Mac and Cheese gets an Italian twist with fresh spinach, cannellini beans, a sprinkle of nutmeg and a creamy cheese sauce! Mangia!
Sophisticated. The mere sound of the word conjures images of black ties, ornately set plates with nigh-invisible portions, and overpriced wine from boutique wineries.
Interestingly, the root of the word comes directly from the Greek ‘sofistís.’ In turn, ‘sophists’ in Ancient Greece were a strain of philosophers who used the bending of words to, in essence, make themselves sound…well, ‘sophisticated.’ As demonstrated by Plato, these faux-philosophers were more or less intellectual charlatans, earning respect and pay well above their actual value.
However, if I may play the ‘sophist’ myself, I’ll ask you if ‘value’ actually exists. Is value something we can, in any way, quantify? Or is value, instead, something a bit like ‘love,’ an emotional quantity arbitrarily attached to the things and people around us? “Value is what someone else is willing to pay,” as the adage goes.
To that point, one of the first things I learned about wine is that preference and palate are foremost. For example, in his book Tasting Wine and Cheese: And Insider’s Guide to Mastering the Principles of Pairing, Adam Centamore related a story about his father and wine. It ran roughly that his father’s favorite wine was a simple ten to fourteen dollar merlot, and that he would drink that merlot from a juice glass, and keep the bottle in the fridge for weeks at a time.
All of this, of course, as Adam explained, was vinicultural heresy…except for one very important point – the fact that this was how his father enjoyed his wine. The story concluded that for his father’s 70th birthday, Adam brought his father a several hundred dollar bottle of Merlot from one of the most exclusive labels in the world. His father’s reaction to tasting the wine ran along the lines of “Meh.” Adam concluded the story with, and I paraphrase, “Bravo, dad, that was exactly the reaction I was hoping for.”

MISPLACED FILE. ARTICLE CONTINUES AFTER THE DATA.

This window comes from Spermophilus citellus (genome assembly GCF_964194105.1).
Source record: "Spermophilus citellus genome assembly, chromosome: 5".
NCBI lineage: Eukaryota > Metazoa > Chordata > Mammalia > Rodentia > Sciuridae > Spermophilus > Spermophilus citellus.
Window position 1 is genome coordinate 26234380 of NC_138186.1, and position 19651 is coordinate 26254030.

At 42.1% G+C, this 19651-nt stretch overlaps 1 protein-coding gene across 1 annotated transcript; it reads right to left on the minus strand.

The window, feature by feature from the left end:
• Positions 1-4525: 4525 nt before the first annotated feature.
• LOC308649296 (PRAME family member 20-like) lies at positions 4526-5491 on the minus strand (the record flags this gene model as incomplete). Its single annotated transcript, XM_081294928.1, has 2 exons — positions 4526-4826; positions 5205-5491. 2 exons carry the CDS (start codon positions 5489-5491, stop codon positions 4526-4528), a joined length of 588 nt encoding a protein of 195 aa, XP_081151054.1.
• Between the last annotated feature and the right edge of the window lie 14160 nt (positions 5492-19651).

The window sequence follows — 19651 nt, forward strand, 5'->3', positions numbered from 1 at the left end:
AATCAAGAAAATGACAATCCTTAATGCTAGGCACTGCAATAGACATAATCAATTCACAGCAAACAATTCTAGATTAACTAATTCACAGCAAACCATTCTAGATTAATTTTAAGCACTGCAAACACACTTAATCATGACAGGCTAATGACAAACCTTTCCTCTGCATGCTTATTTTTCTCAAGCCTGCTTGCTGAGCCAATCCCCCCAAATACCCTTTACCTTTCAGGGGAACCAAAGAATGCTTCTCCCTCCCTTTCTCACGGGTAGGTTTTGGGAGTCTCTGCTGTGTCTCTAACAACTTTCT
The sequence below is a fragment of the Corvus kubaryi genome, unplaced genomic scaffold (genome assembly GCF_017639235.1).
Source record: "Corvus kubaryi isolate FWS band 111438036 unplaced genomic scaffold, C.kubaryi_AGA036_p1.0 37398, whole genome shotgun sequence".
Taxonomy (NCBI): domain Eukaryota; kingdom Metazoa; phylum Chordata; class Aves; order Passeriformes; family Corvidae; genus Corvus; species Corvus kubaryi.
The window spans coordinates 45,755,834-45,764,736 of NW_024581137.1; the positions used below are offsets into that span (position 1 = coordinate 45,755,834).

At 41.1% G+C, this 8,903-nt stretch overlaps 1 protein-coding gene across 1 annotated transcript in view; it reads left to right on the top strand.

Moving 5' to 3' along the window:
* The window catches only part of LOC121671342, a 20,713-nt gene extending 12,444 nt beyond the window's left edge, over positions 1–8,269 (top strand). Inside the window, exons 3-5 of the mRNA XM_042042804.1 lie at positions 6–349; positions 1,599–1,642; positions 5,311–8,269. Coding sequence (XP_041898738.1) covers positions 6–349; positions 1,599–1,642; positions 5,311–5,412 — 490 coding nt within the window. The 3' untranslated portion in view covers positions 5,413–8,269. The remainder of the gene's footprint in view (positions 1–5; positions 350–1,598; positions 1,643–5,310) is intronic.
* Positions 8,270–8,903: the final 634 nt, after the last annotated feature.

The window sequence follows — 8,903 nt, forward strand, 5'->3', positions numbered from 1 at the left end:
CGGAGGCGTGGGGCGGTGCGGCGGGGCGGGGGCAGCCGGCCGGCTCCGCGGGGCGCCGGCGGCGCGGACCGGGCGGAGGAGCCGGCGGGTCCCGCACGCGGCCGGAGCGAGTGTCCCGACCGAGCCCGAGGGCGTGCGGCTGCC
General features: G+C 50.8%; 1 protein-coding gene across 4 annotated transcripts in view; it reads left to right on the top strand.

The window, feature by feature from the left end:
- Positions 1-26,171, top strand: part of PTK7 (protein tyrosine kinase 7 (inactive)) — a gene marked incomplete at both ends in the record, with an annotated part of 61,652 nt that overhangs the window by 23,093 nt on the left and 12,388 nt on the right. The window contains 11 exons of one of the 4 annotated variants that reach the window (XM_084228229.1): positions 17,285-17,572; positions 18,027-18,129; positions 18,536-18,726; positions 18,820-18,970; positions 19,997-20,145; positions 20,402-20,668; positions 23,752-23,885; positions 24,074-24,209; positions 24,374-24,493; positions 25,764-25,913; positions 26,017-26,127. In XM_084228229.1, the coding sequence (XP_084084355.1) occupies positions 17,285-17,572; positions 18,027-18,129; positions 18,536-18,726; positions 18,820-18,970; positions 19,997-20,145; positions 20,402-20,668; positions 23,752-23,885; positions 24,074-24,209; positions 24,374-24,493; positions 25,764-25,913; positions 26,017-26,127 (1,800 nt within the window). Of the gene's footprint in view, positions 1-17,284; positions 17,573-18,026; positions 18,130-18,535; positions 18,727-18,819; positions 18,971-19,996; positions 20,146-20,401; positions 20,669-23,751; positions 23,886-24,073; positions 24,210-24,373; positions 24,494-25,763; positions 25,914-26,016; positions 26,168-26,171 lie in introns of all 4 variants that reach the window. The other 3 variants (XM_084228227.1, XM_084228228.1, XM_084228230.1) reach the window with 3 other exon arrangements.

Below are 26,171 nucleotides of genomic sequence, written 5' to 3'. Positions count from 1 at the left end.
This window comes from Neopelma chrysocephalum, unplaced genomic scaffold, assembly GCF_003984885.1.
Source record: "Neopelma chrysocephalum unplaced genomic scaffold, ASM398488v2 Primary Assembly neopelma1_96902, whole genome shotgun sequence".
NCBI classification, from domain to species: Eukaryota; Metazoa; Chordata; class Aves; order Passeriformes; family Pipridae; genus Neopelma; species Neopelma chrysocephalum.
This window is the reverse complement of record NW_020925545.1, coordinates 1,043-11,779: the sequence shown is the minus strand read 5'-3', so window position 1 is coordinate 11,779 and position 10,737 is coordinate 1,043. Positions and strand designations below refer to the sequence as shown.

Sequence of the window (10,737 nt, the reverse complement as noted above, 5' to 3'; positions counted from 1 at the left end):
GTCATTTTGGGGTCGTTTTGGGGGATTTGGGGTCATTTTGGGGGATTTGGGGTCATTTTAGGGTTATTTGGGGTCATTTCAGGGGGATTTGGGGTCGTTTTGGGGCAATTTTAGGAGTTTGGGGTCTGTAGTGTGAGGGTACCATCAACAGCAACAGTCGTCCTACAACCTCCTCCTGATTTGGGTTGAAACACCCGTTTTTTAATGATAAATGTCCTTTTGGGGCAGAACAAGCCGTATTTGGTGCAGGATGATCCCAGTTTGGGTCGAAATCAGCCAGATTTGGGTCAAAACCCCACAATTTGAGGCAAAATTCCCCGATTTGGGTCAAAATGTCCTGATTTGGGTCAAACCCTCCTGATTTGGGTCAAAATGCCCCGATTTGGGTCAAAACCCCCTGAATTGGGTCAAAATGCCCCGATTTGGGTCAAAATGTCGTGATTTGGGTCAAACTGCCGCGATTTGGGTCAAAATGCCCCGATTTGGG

In other words, pretentions lose their value when they instead become impediments to enjoyment, and the sole purpose of wine, lest we forget, is enjoyment.
For example, we don’t necessarily think of ‘sophisticated’ when we think of something like Macaroni and Cheese, instead we tend to think of either a supremely relaxed evening or kids’ meals.
Living the Gourmet
10 minPrep Time
20 minCook Time
30 minTotal Time
- 8 oz. of sharp cheddar – shredded
- ¼ cup fresh grated parmesan cheese
- 1 small red onion – sliced thin
- 3 cloves of garlic – chopped
- 2 cups of fresh baby spinach
- 14 oz. can Cannellini beans - drained
- 3 tbs. olive oil
- 2 tbs. butter
- 2 tbs. fresh lemon juice
- ½ cup milk
- Dash of fresh grated nutmeg
- ½ tsp. black pepper
- ½ tsp. salt
- 1 lb. of your favorite macaroni
- Prepare the macaroni as directed in water that is well salted.
- Heat a large cast iron frying pan with the butter and olive oil; add the garlic and sliced onion and sauté until the garlic is fragrant. Add the milk and the cheddar cheese,Parmesan cheese, cannellini beans and seasonings; lower the heat to a gentle heat.
- Add the baby spinach and toss on a low heat.
- Add the macaroni and toss. Serve with extra grated Parmesan cheese and an extra dash of salt and black pepper.
Enjoy with Love!